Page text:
Questions? Contact Emily Treptow
3D Printing is a form of additive manufacturing that creates objects from digital designs by layering plastic or other material to match the design. This technology is quickly changing how models and products are being created in a wide variety of fields, from airplane engine manufacturing to jewelry design. On Tuesday, September 9, to celebrate the launching of 3D Printing services at the Main Library, MSU Libraries hosted representatives from Packaging, Engineering, and Veterinary Medicine to highlight how the technology is being used on campus.
Over the past few years, the number of programs and labs encouraging students to create designs and prototypes has surged. For students in the School of Packaging, that means the ability to create a bottle or case that fits their specifications, allowing students to tangibly test their assumptions. For those in Engineering, 3D Printing has enabled the fabrication of casements for small aquatic robots. In addition to designing new objects, the advancement of 3D Printing has enabled the replication of existing objects at a faster rate and cheaper cost than having them manufactured off campus. At the College of Veterinary Medicine, this enables the replicating of dogs’ fractured bones, allowing practice before surgery and the better understanding of anatomy. To create these models, the files were captured from a CAT scan of the dog.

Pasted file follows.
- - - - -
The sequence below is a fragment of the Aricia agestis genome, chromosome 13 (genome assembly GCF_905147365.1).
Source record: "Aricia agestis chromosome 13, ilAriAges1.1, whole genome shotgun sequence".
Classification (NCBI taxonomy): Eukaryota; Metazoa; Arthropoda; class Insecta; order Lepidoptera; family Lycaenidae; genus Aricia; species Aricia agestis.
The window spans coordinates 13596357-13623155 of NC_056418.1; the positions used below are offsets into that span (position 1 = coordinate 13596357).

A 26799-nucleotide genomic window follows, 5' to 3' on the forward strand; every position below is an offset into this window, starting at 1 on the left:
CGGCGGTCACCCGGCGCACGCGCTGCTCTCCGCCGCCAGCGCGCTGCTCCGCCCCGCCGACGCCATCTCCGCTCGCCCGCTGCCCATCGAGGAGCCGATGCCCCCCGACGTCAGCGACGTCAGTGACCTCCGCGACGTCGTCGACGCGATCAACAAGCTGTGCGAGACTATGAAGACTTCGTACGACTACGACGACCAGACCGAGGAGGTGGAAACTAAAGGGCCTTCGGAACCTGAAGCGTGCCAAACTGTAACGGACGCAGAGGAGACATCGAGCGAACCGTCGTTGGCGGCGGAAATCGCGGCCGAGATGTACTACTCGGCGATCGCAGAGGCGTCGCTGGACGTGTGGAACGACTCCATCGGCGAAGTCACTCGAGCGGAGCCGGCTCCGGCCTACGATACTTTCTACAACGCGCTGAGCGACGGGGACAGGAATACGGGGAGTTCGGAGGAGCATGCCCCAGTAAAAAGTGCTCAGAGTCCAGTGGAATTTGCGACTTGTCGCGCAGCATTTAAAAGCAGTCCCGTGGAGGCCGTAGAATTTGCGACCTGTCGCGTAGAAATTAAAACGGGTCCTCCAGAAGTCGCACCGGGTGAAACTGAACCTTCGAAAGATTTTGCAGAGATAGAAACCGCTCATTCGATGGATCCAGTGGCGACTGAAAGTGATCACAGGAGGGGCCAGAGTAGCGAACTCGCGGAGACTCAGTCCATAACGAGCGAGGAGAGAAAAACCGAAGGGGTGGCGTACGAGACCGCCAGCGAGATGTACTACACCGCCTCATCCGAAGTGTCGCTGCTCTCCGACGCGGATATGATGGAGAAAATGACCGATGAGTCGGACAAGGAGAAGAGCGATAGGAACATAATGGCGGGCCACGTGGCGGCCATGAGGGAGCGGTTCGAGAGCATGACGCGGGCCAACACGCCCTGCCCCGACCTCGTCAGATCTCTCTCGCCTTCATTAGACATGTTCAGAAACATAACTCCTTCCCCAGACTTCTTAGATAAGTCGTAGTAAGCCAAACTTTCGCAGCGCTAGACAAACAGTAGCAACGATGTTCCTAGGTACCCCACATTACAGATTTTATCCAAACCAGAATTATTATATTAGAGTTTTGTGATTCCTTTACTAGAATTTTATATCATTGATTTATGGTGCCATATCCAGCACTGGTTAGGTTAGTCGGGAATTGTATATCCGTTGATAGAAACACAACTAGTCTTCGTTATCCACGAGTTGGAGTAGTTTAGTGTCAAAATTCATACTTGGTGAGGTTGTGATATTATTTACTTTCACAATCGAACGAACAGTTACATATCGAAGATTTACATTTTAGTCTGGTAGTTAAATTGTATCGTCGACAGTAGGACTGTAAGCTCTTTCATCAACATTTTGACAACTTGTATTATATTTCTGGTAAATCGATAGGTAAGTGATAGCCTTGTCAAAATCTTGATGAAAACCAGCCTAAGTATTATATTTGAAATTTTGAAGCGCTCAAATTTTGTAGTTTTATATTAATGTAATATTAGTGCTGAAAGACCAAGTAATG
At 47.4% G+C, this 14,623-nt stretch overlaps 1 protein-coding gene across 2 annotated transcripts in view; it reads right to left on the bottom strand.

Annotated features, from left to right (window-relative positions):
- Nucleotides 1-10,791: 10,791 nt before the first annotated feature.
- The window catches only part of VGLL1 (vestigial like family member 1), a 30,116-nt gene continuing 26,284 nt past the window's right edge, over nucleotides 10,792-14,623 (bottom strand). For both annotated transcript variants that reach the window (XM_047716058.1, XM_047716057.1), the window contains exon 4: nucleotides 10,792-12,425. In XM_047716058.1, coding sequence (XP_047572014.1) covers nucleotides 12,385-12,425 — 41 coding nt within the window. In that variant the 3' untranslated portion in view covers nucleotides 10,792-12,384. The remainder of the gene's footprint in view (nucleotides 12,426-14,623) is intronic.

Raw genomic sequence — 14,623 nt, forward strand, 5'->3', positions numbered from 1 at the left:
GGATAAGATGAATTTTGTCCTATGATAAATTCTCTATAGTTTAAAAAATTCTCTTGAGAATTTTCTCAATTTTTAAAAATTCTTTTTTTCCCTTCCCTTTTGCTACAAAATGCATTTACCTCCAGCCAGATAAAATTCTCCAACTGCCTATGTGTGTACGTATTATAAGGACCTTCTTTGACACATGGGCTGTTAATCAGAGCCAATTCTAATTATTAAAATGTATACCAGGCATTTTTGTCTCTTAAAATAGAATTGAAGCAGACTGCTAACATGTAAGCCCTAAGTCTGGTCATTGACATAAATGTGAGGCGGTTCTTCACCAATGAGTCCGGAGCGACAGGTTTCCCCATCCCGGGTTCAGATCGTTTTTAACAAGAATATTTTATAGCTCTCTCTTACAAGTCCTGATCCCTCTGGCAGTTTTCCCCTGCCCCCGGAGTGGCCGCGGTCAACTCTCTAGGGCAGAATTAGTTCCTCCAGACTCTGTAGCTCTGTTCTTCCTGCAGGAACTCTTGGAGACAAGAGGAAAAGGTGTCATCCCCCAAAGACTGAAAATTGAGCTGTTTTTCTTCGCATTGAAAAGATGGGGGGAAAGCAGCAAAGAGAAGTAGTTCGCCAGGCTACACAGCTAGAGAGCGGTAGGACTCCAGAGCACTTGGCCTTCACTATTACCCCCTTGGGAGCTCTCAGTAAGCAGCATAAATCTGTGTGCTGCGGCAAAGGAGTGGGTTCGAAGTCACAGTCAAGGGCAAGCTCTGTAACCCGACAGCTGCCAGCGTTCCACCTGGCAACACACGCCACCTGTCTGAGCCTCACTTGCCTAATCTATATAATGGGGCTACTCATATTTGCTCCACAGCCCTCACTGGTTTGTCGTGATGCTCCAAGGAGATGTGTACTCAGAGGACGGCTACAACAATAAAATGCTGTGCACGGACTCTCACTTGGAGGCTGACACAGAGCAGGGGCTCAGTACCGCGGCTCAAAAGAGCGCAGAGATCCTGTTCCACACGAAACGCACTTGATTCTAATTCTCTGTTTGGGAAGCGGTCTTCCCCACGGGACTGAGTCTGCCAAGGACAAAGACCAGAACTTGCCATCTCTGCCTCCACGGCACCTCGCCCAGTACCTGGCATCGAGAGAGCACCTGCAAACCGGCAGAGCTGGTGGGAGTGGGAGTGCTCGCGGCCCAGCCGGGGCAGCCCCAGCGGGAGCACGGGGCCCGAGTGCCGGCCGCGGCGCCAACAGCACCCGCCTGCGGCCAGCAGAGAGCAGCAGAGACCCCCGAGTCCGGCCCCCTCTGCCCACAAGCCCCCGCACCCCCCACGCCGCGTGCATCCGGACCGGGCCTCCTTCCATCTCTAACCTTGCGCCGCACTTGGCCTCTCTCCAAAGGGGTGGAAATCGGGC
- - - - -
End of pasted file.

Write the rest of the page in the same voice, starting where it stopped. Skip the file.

To enable members of the MSU community to have access to this technology, MSU Libraries is now offering 3D Printing on the second floor of the Main Library at the Copy Center. Students, staff, and faculty with a file can setup an appointment with Copy Center staff at 3DPrint@mail.lib.msu.edu. In the near future, the Copy Center also hopes to support both 3D scanning and the basics of 3D design.
Written by Terence O'Neill
Photo Credit: Jonah Magar